Nobody makes a pill that can correct one’s environment (or act in loco parentis, as it were). But they make plenty of them to shut you up and to keep you from responding in ways that are perfectly natural under duress — and, for children especially, in ways that are essential to the development of resilience.  Kids who can’t bounce are always going to need “aides.”  And that is the scariest thing I can think of, aside from how pharmaceutical companies control the DSM, by which all are diagnosed, for whom all are prescribed “medications.”  And Paula Deen Zombies (TM).  And Mitt Romney becoming President.


So, again, this Halloween and every Halloween, I strongly recommend that you be kind – because whatever these kids do for whatever reason, they are not to blame.  While you are correct to blame the parents in the majority of the cases wherein children display an absence of manners, the others are truly special cases that deserve your patience and understanding.  I do not believe it is that difficult to distinguish between the two – but then, I am an experienced observer.  It could be argued that the last thing any of these kids need is a grocery bag full of sugar, but that’s just wrong.  They said the same thing about us when we were little, and we all knew better than to have a conduct disorder.  Give those kids some candy!  That’s what you bought it for — and none of those orange and black-wrapped peanut butter taffy things, either!  But be aware of whom you’re treating.  And be aware that you are going to have to depend upon these little zombies to treat you someday, once you’re too old to be in control of every anything.  And then, sometime after the holidays (‘cause who has time to start these epic discussions/battles during the holidays?) get out there and figure out how to be a part of the solution.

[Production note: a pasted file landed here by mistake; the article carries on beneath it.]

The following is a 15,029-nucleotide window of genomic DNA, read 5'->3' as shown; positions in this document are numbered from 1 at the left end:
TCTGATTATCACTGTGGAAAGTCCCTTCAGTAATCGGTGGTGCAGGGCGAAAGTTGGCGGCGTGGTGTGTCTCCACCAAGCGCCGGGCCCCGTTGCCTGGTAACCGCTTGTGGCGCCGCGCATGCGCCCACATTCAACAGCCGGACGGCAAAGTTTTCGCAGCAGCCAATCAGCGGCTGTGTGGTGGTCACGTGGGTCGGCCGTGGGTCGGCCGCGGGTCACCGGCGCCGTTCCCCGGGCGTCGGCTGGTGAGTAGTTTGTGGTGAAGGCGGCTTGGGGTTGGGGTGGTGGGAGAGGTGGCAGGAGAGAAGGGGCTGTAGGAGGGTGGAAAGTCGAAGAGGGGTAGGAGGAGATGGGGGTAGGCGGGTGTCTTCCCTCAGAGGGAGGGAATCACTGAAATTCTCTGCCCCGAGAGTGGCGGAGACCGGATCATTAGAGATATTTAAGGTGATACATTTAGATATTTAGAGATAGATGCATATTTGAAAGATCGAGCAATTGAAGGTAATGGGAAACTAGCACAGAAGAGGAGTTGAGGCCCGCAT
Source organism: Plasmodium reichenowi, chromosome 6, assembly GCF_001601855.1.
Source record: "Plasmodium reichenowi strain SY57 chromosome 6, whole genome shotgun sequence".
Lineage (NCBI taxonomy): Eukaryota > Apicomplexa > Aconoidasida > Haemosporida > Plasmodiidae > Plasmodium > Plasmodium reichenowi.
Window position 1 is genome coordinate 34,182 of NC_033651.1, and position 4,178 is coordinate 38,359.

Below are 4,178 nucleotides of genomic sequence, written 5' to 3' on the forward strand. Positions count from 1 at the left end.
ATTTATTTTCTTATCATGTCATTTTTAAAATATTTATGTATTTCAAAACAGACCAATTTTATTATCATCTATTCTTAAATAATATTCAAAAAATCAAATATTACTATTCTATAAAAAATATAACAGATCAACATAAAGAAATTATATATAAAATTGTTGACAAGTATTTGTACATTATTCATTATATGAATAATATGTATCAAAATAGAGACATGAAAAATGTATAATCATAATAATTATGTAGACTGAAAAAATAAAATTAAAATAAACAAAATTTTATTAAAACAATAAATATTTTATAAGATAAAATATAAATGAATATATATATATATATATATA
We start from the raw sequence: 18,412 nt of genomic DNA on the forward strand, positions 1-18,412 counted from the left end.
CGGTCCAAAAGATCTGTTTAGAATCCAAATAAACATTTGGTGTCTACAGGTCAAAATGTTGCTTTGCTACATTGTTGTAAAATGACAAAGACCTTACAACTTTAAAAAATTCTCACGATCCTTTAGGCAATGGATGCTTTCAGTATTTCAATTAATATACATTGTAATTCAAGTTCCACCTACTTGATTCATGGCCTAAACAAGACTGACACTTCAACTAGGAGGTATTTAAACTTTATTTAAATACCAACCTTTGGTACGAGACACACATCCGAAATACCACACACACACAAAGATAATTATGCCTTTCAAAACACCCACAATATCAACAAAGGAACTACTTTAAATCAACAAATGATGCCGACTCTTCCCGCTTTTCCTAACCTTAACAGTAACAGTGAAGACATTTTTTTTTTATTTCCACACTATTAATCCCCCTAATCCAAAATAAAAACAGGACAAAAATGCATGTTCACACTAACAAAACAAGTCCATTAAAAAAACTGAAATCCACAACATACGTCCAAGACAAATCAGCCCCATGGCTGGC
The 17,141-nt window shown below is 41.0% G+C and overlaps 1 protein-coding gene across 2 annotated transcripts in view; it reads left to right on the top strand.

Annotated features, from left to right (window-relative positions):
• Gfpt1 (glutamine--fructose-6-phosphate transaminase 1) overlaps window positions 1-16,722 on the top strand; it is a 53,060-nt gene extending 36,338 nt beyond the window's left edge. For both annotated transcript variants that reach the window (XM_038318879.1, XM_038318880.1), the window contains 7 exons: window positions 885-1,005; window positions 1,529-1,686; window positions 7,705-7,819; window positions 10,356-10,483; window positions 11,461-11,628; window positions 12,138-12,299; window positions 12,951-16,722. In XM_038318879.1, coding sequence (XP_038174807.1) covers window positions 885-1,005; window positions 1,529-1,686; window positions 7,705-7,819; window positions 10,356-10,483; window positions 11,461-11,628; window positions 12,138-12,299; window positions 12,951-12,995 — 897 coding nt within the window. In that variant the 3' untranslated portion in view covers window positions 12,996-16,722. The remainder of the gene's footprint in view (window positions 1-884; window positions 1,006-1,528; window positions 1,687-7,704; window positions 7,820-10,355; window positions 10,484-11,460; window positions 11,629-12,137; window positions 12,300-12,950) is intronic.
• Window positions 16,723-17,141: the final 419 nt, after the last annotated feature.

Be certain that you can count on me to do no less than I ask of you in this regard.

As ever — holiday observed.


2 thoughts on “Halloween Special: You know what’s really scary? All these “special needs” kids. And, oftentimes, their parents. And sometimes doctors. And always the pharmaceutical companies. But what’s even scarier is that more people aren’t scared.

  1. As a mother of two special needs kids …. wait for it ….

    I think you’re right.
    My 17 year old is severely autistic (no one can miss it) and my 12 year old is Deaf (not only non-verbal) – so he never says ‘trick or treat’.
    Anyway, I agree that it’s sad that people just run to the doctor for a pill instead of taking the time to try to work with their kids. Having said that, my son is on an anti-psychotic and has been since he was 6. Even with it he beats the hell out of himself and does things like putting his hand through my windows. Have I tried diet? No. I’m too freakin’ tired. These aren’t my only two kids and I’m single. But I do still try.


    1. Ah…validation, thy name is Linda! I’d say you’re tired! Sounds like you’re doing the best you can with the information and resources you have. I don’t know what services are available in your area, but I recommend asking any professional you encounter to refer you to any other professional/agency who can help you with them — even if it is only to give you two hours to yourself to recharge.